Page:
As the difficult economic environment continues, the ability to understand foundation grants and the basics of proposal writing as alternative sources of funding becomes more important to libraries in general and medical libraries in particular. This presentation takes the mystery out of proposal writing, providing: the essentials of non-government grants; the defining features of a foundation; the basic structure of a proposal; resources for finding grant information; and additional information, including sample proposals. Participants will be able to view online resources at their leisure, as a webpage with links to resources mentioned in the presentation and more will be made freely available.

Presenter:

Rose Guerrieri, MLIS
Library Director
Assistant Professor
Kent State University at Trumbull

Rose Guerrieri is currently the library director at Kent State University at Trumbull in Warren, Ohio.  She has been a librarian for 14 years in academic, medical school and hospital settings.  She received her MLIS from Kent State University.  Prior to being a librarian, Rose worked as a registered nurse for 15 years.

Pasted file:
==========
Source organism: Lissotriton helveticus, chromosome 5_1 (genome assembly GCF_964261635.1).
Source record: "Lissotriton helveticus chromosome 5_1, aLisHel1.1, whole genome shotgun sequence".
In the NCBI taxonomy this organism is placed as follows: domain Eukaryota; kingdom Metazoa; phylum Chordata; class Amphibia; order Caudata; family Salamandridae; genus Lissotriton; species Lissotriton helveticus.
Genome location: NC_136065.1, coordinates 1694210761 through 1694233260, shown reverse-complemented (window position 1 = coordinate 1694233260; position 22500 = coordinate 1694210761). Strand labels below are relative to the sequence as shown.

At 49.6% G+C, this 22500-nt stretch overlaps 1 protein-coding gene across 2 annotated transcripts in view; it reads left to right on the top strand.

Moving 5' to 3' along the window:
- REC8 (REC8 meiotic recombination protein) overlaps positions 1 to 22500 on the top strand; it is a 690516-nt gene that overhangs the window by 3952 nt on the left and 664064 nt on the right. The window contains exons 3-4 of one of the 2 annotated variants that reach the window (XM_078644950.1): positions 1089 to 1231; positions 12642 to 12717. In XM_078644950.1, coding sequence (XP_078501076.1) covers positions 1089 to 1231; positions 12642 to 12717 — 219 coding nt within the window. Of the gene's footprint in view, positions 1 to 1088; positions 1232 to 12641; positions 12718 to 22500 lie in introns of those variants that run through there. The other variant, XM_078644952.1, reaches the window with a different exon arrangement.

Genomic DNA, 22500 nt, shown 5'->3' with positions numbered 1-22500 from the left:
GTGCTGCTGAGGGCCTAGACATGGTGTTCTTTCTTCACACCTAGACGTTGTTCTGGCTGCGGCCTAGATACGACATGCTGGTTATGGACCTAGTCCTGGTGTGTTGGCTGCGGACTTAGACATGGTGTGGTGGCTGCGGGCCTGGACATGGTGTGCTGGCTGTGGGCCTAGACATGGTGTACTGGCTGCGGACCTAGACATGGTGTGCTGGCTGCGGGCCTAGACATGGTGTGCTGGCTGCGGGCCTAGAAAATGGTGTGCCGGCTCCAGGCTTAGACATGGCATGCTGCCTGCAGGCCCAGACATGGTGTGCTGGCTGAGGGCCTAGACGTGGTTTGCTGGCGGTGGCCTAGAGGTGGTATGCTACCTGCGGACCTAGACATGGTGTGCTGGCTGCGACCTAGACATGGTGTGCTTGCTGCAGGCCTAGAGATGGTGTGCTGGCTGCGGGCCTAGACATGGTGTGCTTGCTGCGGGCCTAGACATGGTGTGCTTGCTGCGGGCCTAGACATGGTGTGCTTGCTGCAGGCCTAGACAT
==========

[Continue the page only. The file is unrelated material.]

The Level of Evidence Utilized to Answer General Practitioners Questions

Sunday, Sept. 26th
2:00 PM - 2:45 PM
Doty B

Detractors of Evidence Based Medicine argue that there is a lack of top-rate evidence to be able to effectively practice EBM. The aim of this research was to determine the level of evidence that information professionals utilized to answer clinical questions posed by general practitioners.

The four key objectives were:

  • To determine the highest level of evidence per question;
  • To determine the number of questions not answered due to a lack of evidence;
  • To determine the number of times a guideline was used to answer a question;
  • To determine the type of websites used to answer questions.